9.1 About Linux Containers

Note

Prior to UEK R3, LXC was a Technology Preview feature that was made available for testing and evaluation purposes, but was not recommended for production systems. LXC is a supported feature with UEK R3.

The Linux Containers (LXC) feature is a lightweight virtualization mechanism that does not require you to set up a virtual machine on an emulation of physical hardware. The Linux Containers feature takes the cgroups resource management facilities as its basis and adds POSIX file capabilities to implement process and network isolation. You can run a single application within a container (an application container) whose name space is isolated from the other processes on the system in a similar manner to a chroot jail. However, the main use of Linux Containers is to allow you to run a complete copy of the Linux operating system in a container (a system container) without the overhead of running a level-2 hypervisor such as VirtualBox. In fact, the container is sharing the kernel with the host system, so its processes and file system are completely visible from the host. When you are logged into the container, you only see its file system and process space. Because the kernel is shared, you are limited to the modules and drivers that it has loaded.

Typical use cases for Linux Containers are:

When you use the lxc-start command to start a system container, by default the copy of /sbin/init in the container is started to spawn other processes in the container's process space. Any system calls or device access are handled by the kernel running on the host. If you need to run different kernel versions or different operating systems from the host, use a true virtualization solution such as Oracle VM or Oracle VM VirtualBox instead of Linux Containers.

There are a number of configuration steps that you need to perform on the file system image for a container so that it can run correctly:

LXC provides a number of template scripts in /usr/share/lxc/templates that perform much of the required configuration of system containers for you. However, it is likely that you will need to modify the script to allow the container to work correctly as the scripts cannot anticipate the idiosyncrasies of your system's configuration. You use the lxc-create command to create a system container by invoking a template script. For example, the lxc-busybox template script creates a lightweight BusyBox system container.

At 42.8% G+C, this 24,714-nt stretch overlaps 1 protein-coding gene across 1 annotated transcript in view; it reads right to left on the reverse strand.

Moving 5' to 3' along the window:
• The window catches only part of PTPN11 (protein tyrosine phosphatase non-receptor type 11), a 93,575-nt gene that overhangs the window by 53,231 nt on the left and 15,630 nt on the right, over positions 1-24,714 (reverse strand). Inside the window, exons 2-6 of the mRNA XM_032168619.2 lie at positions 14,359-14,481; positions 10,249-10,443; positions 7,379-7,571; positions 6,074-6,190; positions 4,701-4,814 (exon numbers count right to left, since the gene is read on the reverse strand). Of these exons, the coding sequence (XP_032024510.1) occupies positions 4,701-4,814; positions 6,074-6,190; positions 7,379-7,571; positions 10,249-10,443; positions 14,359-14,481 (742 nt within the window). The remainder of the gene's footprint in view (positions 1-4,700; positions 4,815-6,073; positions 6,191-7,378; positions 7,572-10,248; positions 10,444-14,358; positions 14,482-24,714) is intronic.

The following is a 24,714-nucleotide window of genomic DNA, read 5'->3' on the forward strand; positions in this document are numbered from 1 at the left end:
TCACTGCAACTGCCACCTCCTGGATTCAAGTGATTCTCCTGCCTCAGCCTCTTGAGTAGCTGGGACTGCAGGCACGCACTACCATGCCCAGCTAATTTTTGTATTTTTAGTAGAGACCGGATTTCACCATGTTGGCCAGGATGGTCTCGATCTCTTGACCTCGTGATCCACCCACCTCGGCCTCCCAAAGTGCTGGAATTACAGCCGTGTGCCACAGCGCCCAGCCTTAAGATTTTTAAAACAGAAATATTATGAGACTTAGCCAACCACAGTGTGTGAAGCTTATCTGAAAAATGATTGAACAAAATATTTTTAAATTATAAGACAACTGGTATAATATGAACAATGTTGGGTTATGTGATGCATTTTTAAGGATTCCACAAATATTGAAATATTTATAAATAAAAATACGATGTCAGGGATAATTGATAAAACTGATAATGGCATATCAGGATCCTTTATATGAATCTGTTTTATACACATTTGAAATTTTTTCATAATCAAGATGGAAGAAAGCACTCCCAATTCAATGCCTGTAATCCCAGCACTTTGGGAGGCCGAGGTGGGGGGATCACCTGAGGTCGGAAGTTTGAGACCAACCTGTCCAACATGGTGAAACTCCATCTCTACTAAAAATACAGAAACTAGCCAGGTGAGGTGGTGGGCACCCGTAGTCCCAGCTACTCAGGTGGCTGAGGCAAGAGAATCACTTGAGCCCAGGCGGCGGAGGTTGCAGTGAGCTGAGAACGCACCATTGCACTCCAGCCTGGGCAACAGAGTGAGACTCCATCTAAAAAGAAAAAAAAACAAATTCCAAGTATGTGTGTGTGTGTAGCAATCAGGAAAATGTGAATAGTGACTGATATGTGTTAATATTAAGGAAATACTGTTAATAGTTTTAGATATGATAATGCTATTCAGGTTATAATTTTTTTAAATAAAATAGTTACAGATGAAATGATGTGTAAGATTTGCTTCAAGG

The example system container in this chapter uses the template script for Oracle Linux (lxc-oracle). The container is created on a btrfs file system (/container) to take advantage of its snapshot feature. A btrfs file system allows you to create a subvolume that contains the root file system (rootfs) of a container, and to quickly create new containers by cloning this subvolume.

You can use control groups to limit the system resources that are available to applications such as web servers or databases that are running in the container.

Application containers are not created by using template scripts. Instead, an application container mounts all or part of the host's root file system to provide access to the binaries and libraries that the application requires. You use the lxc-execute command to invoke lxc-init (a cut-down version of /sbin/init) in the container. lxc-init mounts any required directories such as /proc, /dev/shm, and /dev/mqueue, executes the specified application program, and then waits for it to finish executing. When the application exits, the container instance ceases to exist.